Category Archives: interface between technology and employment

Automation, Robotics -Trends and Impacts

Trying to figure out the employment impacts of automation, computerization, and robotics is challenging, to say the least.

There are clear facts, such as the apparent permanent loss of jobs in US manufacturing since the early 1990’s.


But it would be short-sighted to conclude these jobs have been lost to increased use of computers and robots in production.

That’s because, for one thing, you might compare a chart like the above with statistics on Chinese manufacturing.


Now you can make a case – if you focus on the urban Chinese manufacturing employment – that these two charts are more or less mirror images of one another in recent years. That is urban manufacturing employment in China, according the US BLS, increased about 4 mllion 2002-2009, while US manufacturing employment dropped by about that amount over the same period.

Of course, there are other off-shore manufacturing sites of importance, such as the maquiladoras along the US border with Mexico.

But what brings robotics into focus for me is that significant automation and robotics are being installed in factories in China.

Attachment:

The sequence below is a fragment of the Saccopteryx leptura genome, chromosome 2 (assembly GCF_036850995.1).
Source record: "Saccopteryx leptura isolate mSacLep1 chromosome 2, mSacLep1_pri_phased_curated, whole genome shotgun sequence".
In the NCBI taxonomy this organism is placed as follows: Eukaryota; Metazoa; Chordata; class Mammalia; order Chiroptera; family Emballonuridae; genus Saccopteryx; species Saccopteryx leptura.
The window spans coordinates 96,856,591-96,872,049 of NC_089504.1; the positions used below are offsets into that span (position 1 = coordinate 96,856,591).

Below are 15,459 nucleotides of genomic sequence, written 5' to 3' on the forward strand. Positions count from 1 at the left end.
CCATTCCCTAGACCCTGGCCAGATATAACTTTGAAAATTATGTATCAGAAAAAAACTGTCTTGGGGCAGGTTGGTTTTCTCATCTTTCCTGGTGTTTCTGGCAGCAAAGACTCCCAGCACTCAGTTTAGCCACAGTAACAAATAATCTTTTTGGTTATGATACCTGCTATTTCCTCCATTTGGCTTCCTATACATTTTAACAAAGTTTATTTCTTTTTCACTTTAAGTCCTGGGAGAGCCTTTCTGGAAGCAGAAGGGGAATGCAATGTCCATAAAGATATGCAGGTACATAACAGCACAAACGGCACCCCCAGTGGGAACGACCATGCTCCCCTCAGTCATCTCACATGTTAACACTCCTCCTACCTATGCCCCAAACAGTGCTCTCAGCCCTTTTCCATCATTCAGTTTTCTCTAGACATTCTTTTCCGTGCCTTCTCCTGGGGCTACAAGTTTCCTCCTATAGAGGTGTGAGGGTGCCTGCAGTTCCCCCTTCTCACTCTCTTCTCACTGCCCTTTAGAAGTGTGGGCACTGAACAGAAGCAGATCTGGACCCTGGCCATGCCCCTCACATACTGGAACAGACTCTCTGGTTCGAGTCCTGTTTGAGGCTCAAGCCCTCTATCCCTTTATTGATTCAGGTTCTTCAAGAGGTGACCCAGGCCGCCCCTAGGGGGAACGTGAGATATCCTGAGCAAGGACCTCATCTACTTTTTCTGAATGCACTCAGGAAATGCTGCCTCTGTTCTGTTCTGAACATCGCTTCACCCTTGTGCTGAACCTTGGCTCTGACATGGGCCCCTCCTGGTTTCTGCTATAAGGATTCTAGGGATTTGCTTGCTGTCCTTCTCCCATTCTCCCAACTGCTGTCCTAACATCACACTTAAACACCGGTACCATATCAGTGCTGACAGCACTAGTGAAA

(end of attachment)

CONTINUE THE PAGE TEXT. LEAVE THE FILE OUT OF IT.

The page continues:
Terry Guo, head of Foxconn – the huge Chinese contract manufacturer making the I-phone and many other leading electronics products – has called for installation of a million industrial robots in Foxconn factories over the next few years.

In fact, Foxconn apparently is quietly partnering with Google to help bring its vision of robotics to life.

Decoupling of Productivity and Employment?

Erik Brynjolfsson at MIT is an expert on the productivity implications of information technology (IT).

About a year ago, the MIT Technology Review ran an article How Technology Is Destroying Jobs featuring the perspective developed recently by Brynjolfsson that there is increasingly a disconnect between productivity growth and jobs in the US.

The article featured two infographics – one of which I reproduce here.


There have been highly focused studies of the effects of computerization on specific industries.

Research published just before the recent economic crisis did an in-depth regarding automation or computerization in a “valve industry,” arriving at three, focused findings.

First, plants that adopt new IT-enhanced equipment also shift their business strategies by producing more customized valve products. Second, new IT investments improve the efficiency of all stages of the production process by reducing setup times, run times, and inspection times. The reductions in setup times are theoretically important because they make it less costly to switch production from one product to another and support the change in business strategy to more customized production. Third, adoption of new IT-enhanced capital equipment coincides with increases in the skill requirements of machine operators, notably technical and problem-solving skills, and with the adoption of new human resource practices to support these skills

This is the positive side of the picture.

No more drudgery on assembly lines with highly repetitive tasks. Factory workers are being upgraded to computer operatives.

More to follow.